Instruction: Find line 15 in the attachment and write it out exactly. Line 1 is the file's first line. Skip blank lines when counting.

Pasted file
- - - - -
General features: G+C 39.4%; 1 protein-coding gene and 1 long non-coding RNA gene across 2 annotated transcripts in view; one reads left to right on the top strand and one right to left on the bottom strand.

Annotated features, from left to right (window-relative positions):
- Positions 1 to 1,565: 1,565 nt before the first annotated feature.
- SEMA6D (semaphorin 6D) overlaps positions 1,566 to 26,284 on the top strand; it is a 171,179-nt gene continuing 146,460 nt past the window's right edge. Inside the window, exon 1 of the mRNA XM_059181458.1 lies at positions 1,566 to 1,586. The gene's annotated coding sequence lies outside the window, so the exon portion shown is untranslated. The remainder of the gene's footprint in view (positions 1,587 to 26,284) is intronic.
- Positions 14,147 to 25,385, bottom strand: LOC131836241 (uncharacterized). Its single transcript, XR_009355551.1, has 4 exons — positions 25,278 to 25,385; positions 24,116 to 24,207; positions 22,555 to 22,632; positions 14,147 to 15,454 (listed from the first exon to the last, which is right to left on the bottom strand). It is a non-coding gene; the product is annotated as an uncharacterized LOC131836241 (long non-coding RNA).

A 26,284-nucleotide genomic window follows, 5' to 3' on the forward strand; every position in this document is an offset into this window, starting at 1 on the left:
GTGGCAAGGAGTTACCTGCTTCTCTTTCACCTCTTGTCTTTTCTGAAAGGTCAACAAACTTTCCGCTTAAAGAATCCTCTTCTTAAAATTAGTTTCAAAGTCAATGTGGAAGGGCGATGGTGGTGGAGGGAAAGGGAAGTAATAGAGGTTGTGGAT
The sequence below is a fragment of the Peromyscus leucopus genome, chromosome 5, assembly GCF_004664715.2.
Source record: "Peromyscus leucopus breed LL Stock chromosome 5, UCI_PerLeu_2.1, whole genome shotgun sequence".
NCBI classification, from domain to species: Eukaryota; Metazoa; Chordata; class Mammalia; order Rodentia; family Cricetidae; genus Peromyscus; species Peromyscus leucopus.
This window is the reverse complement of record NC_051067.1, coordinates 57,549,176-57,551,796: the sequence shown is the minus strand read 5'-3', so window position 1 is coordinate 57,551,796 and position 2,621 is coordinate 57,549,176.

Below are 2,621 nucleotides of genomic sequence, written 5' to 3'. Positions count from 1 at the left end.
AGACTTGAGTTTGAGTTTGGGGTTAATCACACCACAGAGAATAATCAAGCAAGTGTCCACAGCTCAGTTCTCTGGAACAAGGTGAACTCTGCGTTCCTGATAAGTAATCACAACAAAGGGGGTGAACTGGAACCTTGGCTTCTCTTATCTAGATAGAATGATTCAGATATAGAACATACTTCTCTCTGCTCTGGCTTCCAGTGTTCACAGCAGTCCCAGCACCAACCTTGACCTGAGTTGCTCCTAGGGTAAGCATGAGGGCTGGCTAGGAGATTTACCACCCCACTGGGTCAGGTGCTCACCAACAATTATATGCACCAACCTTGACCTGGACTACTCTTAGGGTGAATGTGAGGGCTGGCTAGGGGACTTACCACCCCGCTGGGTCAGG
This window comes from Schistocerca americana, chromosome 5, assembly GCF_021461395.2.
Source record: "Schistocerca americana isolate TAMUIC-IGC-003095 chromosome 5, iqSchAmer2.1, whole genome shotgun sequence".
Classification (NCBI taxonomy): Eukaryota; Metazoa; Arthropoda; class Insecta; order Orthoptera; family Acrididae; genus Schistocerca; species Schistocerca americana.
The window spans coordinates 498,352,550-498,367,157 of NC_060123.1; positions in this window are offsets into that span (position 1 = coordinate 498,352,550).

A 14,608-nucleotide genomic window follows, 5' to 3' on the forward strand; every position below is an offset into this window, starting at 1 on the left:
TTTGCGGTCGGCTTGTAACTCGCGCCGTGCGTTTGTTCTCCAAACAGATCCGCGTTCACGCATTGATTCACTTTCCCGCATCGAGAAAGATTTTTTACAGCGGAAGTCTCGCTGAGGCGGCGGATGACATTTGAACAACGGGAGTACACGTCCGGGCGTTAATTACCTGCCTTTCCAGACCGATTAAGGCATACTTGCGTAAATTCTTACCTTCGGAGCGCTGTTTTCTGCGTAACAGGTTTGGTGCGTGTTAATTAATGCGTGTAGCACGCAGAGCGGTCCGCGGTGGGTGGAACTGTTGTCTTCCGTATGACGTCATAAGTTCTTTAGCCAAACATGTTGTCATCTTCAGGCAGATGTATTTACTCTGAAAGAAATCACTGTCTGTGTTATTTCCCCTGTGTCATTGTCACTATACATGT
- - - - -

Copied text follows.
Source record: "Schistocerca americana isolate TAMUIC-IGC-003095 chromosome 5, iqSchAmer2.1, whole genome shotgun sequence".